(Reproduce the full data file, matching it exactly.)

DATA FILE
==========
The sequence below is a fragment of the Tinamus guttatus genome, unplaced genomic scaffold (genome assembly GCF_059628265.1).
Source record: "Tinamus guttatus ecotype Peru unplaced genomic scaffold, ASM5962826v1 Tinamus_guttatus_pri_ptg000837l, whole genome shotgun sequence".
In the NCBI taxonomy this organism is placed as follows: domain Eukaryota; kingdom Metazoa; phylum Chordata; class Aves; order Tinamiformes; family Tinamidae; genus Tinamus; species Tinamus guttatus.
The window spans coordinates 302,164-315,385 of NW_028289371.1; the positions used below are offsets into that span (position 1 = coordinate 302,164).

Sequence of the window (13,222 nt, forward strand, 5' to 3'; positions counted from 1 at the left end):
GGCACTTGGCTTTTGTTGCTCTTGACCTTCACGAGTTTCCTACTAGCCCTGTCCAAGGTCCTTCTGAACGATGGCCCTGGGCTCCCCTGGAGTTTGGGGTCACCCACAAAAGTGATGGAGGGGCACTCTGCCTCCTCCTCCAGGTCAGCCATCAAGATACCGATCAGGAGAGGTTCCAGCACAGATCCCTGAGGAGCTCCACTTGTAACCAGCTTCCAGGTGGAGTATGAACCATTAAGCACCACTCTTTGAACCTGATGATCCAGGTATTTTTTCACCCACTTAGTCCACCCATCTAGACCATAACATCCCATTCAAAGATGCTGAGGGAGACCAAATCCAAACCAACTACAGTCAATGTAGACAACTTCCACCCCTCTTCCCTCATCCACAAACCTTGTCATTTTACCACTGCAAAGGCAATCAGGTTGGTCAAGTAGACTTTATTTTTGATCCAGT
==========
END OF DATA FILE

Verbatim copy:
The sequence below is a fragment of the Tinamus guttatus genome, unplaced genomic scaffold (genome assembly GCF_059628265.1).
Source record: "Tinamus guttatus ecotype Peru unplaced genomic scaffold, ASM5962826v1 Tinamus_guttatus_pri_ptg000837l, whole genome shotgun sequence".
In the NCBI taxonomy this organism is placed as follows: domain Eukaryota; kingdom Metazoa; phylum Chordata; class Aves; order Tinamiformes; family Tinamidae; genus Tinamus; species Tinamus guttatus.
The window spans coordinates 302,164-315,385 of NW_028289371.1; the positions used below are offsets into that span (position 1 = coordinate 302,164).

Sequence of the window (13,222 nt, forward strand, 5' to 3'; positions counted from 1 at the left end):
GGCACTTGGCTTTTGTTGCTCTTGACCTTCACGAGTTTCCTACTAGCCCTGTCCAAGGTCCTTCTGAACGATGGCCCTGGGCTCCCCTGGAGTTTGGGGTCACCCACAAAAGTGATGGAGGGGCACTCTGCCTCCTCCTCCAGGTCAGCCATCAAGATACCGATCAGGAGAGGTTCCAGCACAGATCCCTGAGGAGCTCCACTTGTAACCAGCTTCCAGGTGGAGTATGAACCATTAAGCACCACTCTTTGAACCTGATGATCCAGGTATTTTTTCACCCACTTAGTCCACCCATCTAGACCATAACATCCCATTCAAAGATGCTGAGGGAGACCAAATCCAAACCAACTACAGTCAATGTAGACAACTTCCACCCCTCTTCCCTCATCCACAAACCTTGTCATTTTACCACTGCAAAGGCAATCAGGTTGGTCAAGTAGACTTTATTTTTGATCCAGT